Prioritize Increasing Voter Turnout
The Brennan Center’s Democracy Agenda outlines a series of concrete proposals that the next President and Congress should embrace to improve democracy in America.
The United States has one of the lowest voter participation rates among industrial democracies. Only 36.4 percent of eligible voters participated in the 2014 election — the lowest turnout in a federal election in seven decades. The election was consequential, determining which party controlled the Senate.
Low turnout is not just a problem of fewer people exercising their right to participate in democracy. Low turnout skews the electorate, making it older, richer, and, with the exception of recent presidential elections, whiter than America as a whole. It also fuels political polarization, since the most extreme and partisan voters are also the most frequent voters. This leads to more extreme elected officials who enact public policies that cater more to the voting class than to non-voters.
We need to increase turnout to help address this misrepresentation, while boosting civic engagement. Here are two ideas:
A Race to the Top
Social science research suggests that repeated contacts by community members, and community norms around voting, increase turnout. A federal grant program should be available for states to experiment with different strategies to boost turnout, and reward states that are successful.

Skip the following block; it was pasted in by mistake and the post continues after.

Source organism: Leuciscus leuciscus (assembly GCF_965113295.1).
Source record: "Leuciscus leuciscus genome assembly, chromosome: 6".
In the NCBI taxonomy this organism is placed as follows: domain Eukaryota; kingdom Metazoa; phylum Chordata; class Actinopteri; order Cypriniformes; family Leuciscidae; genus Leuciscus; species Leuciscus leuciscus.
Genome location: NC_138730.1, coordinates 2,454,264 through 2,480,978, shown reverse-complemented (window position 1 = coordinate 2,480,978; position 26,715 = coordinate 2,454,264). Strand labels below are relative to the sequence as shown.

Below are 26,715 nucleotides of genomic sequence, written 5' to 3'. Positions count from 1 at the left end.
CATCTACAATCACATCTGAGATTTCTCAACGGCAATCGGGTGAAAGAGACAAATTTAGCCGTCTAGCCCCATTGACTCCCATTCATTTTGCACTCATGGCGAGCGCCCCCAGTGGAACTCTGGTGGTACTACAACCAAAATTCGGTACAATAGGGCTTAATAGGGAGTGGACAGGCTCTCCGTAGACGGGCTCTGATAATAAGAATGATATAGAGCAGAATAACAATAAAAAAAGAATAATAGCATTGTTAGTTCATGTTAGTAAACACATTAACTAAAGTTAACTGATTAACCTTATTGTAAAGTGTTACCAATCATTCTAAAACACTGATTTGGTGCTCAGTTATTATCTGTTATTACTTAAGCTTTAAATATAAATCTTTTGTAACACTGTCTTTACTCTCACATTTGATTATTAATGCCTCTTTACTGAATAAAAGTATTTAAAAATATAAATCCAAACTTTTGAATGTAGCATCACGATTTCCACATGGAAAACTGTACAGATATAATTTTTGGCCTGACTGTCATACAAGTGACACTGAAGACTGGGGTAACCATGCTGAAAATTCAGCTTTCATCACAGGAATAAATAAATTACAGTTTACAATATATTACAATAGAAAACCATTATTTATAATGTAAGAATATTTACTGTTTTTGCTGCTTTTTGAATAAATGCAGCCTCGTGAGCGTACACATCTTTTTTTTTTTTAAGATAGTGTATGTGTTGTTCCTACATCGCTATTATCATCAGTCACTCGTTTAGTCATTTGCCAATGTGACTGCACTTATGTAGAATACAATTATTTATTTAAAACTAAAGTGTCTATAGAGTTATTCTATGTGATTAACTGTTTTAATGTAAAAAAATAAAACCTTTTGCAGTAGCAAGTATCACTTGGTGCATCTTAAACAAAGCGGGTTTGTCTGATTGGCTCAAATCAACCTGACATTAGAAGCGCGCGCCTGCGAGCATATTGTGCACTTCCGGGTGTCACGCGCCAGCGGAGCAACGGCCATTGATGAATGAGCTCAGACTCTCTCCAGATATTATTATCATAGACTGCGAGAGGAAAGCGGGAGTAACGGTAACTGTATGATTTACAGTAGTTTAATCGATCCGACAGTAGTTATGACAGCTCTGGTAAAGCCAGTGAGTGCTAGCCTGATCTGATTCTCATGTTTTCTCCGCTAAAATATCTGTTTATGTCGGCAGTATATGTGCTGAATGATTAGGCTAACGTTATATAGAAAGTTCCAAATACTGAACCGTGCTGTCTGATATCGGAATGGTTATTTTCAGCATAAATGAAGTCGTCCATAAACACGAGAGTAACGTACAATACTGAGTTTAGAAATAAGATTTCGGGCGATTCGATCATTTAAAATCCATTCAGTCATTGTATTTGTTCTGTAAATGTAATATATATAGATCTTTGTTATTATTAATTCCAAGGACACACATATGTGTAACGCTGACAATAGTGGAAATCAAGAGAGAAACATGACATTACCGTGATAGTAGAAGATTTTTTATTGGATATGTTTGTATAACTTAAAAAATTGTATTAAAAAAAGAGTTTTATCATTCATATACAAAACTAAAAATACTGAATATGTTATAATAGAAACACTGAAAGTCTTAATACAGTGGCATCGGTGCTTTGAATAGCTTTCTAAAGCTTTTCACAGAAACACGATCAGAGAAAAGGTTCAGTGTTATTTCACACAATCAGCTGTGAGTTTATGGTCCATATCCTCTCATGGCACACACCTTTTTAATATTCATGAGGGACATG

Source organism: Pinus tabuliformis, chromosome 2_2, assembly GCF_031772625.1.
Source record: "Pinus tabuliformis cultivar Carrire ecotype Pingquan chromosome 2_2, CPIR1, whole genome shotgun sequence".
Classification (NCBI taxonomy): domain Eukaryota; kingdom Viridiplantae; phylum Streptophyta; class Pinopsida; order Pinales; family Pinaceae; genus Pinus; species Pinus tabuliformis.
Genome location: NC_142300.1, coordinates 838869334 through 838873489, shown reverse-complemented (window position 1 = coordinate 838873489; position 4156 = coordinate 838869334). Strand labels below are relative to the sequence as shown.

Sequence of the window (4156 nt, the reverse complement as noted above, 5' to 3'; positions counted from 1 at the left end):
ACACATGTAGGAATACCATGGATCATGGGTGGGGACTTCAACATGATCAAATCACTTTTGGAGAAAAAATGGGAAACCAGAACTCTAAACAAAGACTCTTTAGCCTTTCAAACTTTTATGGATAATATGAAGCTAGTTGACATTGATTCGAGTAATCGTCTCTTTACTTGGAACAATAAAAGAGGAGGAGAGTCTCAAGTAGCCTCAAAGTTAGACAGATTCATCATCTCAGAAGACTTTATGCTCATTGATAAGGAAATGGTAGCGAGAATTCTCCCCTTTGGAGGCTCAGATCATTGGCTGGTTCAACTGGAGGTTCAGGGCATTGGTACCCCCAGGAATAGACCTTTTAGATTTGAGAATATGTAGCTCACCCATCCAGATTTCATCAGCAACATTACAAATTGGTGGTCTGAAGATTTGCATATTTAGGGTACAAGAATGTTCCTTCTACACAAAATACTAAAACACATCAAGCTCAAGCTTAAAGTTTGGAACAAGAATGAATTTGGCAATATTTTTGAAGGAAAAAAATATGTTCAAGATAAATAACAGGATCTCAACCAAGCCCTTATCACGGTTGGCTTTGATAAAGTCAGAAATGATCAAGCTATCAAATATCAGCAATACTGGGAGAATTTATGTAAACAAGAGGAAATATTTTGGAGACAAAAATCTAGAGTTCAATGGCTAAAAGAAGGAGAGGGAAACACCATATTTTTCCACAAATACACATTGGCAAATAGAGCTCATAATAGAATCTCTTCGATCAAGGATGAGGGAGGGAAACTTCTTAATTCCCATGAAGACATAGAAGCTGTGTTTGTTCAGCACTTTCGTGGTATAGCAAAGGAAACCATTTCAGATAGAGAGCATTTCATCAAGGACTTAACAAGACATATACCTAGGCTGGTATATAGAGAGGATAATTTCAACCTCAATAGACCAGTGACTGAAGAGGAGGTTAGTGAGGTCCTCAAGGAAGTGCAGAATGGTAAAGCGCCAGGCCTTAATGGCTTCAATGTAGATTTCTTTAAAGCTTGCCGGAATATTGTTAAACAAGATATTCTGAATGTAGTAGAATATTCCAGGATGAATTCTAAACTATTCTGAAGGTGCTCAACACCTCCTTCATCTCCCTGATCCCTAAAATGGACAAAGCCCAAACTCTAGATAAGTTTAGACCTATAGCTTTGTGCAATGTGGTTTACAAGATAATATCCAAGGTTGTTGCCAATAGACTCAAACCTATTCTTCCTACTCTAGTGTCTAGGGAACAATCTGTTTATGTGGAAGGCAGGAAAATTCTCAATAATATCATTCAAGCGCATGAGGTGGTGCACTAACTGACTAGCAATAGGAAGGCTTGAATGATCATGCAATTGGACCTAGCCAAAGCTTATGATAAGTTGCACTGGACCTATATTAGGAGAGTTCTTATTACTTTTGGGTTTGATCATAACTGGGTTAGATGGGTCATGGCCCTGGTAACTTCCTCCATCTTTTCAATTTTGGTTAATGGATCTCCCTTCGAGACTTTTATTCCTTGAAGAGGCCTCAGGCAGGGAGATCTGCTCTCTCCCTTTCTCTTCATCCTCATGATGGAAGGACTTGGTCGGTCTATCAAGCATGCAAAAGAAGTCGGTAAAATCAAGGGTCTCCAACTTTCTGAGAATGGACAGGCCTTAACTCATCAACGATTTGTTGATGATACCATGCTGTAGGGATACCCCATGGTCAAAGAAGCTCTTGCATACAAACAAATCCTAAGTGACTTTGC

On his own, the president can encourage turnout by directing Cabinet-level agencies to develop plans to promote voter participation. For example, the Defense Department could improve ballot delivery to deployed military personnel and ensure their voter registrations are current. The Education Department could provide voter education and registration services to 15 million public high-school students. Other agencies could take simpler actions, such as offering their facilities as polling places. Together, these steps can turn more citizens into registered voters, and more registered voters into full participants in our elections.
- 15 Executive Actions: Details actions the President can take to strengthen democracy, including by directing federal agencies to increase voter participation.
 JENNIFER ROSENBERG WITH MARGARET CHEN, BRENNAN CTR. FOR JUSTICE, EXPANDING DEMOCRACY: VOTER REGISTRATION AROUND THE WORLD 3 (2009), available at http://www.brennancenter.org/sites/default/files/legacy/publications/Expanding.Democracy.pdf.
 Michael Waldman, Hillary’s Game-Changing Voting Reform, Politico Magazine, June 10, 2015, http://www.politico.com/magazine/story/2015/06/hillary-clinton-2016-voting-reform-118761.html#.VbZdKvnqU1V.